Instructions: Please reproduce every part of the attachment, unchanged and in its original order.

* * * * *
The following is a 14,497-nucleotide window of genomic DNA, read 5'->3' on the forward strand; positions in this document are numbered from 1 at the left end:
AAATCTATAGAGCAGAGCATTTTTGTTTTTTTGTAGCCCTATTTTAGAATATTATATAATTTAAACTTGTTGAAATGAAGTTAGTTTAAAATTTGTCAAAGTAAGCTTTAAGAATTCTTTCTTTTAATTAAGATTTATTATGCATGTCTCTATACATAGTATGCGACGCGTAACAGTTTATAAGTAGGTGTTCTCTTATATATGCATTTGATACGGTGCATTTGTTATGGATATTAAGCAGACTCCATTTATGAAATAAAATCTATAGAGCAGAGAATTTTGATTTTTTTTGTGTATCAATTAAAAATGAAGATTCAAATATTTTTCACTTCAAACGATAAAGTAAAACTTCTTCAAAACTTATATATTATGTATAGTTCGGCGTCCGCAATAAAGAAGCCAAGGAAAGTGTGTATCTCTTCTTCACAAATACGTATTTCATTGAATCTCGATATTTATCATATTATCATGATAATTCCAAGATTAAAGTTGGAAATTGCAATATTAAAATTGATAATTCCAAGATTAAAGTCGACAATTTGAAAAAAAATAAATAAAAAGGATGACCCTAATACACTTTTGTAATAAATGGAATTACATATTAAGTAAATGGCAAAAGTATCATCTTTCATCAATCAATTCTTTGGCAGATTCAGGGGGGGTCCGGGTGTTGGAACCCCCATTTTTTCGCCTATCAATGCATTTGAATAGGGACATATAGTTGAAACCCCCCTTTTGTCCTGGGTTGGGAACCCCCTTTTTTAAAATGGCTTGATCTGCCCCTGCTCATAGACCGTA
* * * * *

The following is a 14,497-nucleotide window of genomic DNA, read 5'->3' on the forward strand; positions in this document are numbered from 1 at the left end:
AAATCTATAGAGCAGAGCATTTTTGTTTTTTTGTAGCCCTATTTTAGAATATTATATAATTTAAACTTGTTGAAATGAAGTTAGTTTAAAATTTGTCAAAGTAAGCTTTAAGAATTCTTTCTTTTAATTAAGATTTATTATGCATGTCTCTATACATAGTATGCGACGCGTAACAGTTTATAAGTAGGTGTTCTCTTATATATGCATTTGATACGGTGCATTTGTTATGGATATTAAGCAGACTCCATTTATGAAATAAAATCTATAGAGCAGAGAATTTTGATTTTTTTTGTGTATCAATTAAAAATGAAGATTCAAATATTTTTCACTTCAAACGATAAAGTAAAACTTCTTCAAAACTTATATATTATGTATAGTTCGGCGTCCGCAATAAAGAAGCCAAGGAAAGTGTGTATCTCTTCTTCACAAATACGTATTTCATTGAATCTCGATATTTATCATATTATCATGATAATTCCAAGATTAAAGTTGGAAATTGCAATATTAAAATTGATAATTCCAAGATTAAAGTCGACAATTTGAAAAAAAATAAATAAAAAGGATGACCCTAATACACTTTTGTAATAAATGGAATTACATATTAAGTAAATGGCAAAAGTATCATCTTTCATCAATCAATTCTTTGGCAGATTCAGGGGGGGTCCGGGTGTTGGAACCCCCATTTTTTCGCCTATCAATGCATTTGAATAGGGACATATAGTTGAAACCCCCCTTTTGTCCTGGGTTGGGAACCCCCTTTTTTAAAATGGCTTGATCTGCCCCTGCTCATAGACCGTA